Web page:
Supply chain management stresses that the success of your supplier depends on yours, which depends on your clients’; and vice-versa. Instead, businesses have been focused on competing against each other and out-performing other companies; even though this may be hurting their overall long-term viability and negatively impacting their own markets.

It is important to keep in mind that these efforts are managing future rewards. Bringing together unequaled cultures generates friction and instability in the short-term; however, managers and leaders should recognize that the organizational culture road is long and continuous and research has found to be positively linked with long-term organizational performance. A successful supply chain realizes that companies depend on the accomplishment of each other; and thus, are working towards the same goal.

In a globalized world, there is no question that culture clash is a challenge. Be mindful of whom you do business with, certify that interests are aligned and that collaboration exists throughout the entire chain, and that all are working towards a constructive supply chain culture.

LifeStyles Inventory and Transformative Learning Experiences

Submitted by Dr. Teal McAteer, University Professor and Consultant.

In my more than 20 years as a leadership and career transition coach, I have worked with hundreds of displaced business executives. My experience working with these executives, along with my experience teaching at McMaster University’s DeGroote School of Business have demonstrated the need for transformative learning experiences among our present and future corporate leaders. My philosophy is that in order to make changes in behaviours, instructors in post-secondary institutions need to move beyond purely intellectual knowledge transfer.

Four of McMaster University’s programs utilize Transformation Learning Experiences (TLEs) in their Leadership courses. I not only facilitate, but have also specifically designed the curriculum for these courses. They include: a Leadership Coaching course within the EMBA program; a Leadership Coaching Foundations course within the MBA program; an upper year Leadership Development course within the undergraduate Commerce and MBA programs; and a Leadership Coaching course within the Integrated Business & Humanities (IBH) program. In varying degrees, they all use these TLEs to focus on the relationship between learning and sustainable personal/professional change.

The goal of any business school should be to produce graduates who enter the workforce and are able to make key strategic decisions and initiate change within their industries. Business schools must therefore focus on the market-readiness of its graduates. By growing its leadership education components that encourage students to fully understand self-thought and resultant behaviors, these more progressive business schools would be helping to build more authentic leaders for the future.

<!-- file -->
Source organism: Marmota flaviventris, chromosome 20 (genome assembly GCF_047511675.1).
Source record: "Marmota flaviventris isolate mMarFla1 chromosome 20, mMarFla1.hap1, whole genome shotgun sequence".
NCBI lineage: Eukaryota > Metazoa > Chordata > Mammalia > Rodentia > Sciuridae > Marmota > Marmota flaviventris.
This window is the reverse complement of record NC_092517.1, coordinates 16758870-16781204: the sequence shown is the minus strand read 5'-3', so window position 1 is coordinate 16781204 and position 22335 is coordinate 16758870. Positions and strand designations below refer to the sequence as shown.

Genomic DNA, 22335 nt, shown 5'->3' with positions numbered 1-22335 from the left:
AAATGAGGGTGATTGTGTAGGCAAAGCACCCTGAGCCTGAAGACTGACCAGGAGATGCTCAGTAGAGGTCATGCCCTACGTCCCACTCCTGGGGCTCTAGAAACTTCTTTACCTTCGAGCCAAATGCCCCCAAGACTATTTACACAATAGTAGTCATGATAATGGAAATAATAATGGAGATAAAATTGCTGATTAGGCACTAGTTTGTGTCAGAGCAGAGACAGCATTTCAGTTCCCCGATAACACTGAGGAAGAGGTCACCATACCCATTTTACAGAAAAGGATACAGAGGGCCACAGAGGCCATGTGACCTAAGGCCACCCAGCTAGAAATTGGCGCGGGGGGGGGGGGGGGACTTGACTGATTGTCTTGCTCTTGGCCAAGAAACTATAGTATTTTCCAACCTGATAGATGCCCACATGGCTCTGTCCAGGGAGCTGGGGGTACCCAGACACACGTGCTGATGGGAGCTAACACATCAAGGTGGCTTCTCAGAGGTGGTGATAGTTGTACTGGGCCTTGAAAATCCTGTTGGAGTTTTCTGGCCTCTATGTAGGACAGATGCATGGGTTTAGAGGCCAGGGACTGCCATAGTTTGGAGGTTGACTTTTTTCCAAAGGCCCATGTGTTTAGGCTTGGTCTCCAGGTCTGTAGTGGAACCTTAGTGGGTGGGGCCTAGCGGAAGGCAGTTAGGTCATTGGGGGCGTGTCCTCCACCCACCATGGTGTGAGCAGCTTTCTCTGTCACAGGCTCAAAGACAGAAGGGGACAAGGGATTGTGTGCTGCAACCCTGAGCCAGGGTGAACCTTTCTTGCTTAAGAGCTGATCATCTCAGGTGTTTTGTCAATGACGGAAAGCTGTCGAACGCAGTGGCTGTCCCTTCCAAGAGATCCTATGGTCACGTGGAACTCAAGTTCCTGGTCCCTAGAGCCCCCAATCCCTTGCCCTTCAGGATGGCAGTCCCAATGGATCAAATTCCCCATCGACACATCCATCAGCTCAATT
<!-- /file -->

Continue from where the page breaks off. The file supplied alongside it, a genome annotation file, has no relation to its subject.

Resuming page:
Human Synergistics’ LifeStyles Inventory (LSI) provides the foundation to successfully coach all of my students to make significant and sustainable changes in their personal and professional lives. The students complete the LSI, measuring their thinking styles and become “aware” of thoughts, behaviours, feelings — many of which are unhealthy and unproductive. Students are then asked to prepare a self-reflection and 6-week action plan in which they define what thoughts and behaviours they wish to change and how they will go about changing them. A second critical reflection piece following the 6-week period, allows students to walk through their transformative journey and learnings. Students describe the experience as “life-altering,” “revealing,” “a professional development opportunity leading to profound growth,” and “an individual leadership experience absolutely necessary before attempting to lead others.”

Bottom line —- I use the LSI everywhere and with everyone! It has allowed me to connect with hundreds of people (clients and students) and provided the foundations to successfully coach all of them to make significant and sustainable changes in their personal and professional lives.

LifeStyles Inventory and Transformative Learning Experiences

Submitted by Dr. Teal McAteer, University Professor and Consultant.

In my more than 20 years as a leadership and career transition coach, I have worked with hundreds of displaced business executives. My experience working with these executives, along with my experience teaching at McMaster University’s DeGroote School of Business have demonstrated the need for transformative learning experiences among our present and future corporate leaders. My philosophy is that in order to make changes in behaviours, instructors in post-secondary institutions need to move beyond purely intellectual knowledge transfer.

Four of McMaster University’s programs utilize Transformation Learning Experiences (TLEs) in their Leadership courses. I not only facilitate, but have also specifically designed the curriculum for these courses. They include: a Leadership Coaching course within the EMBA program; a Leadership Coaching Foundations course within the MBA program; an upper year Leadership Development course within the undergraduate Commerce and MBA programs; and a Leadership Coaching course within the Integrated Business & Humanities (IBH) program. In varying degrees, they all use these TLEs to focus on the relationship between learning and sustainable personal/professional change.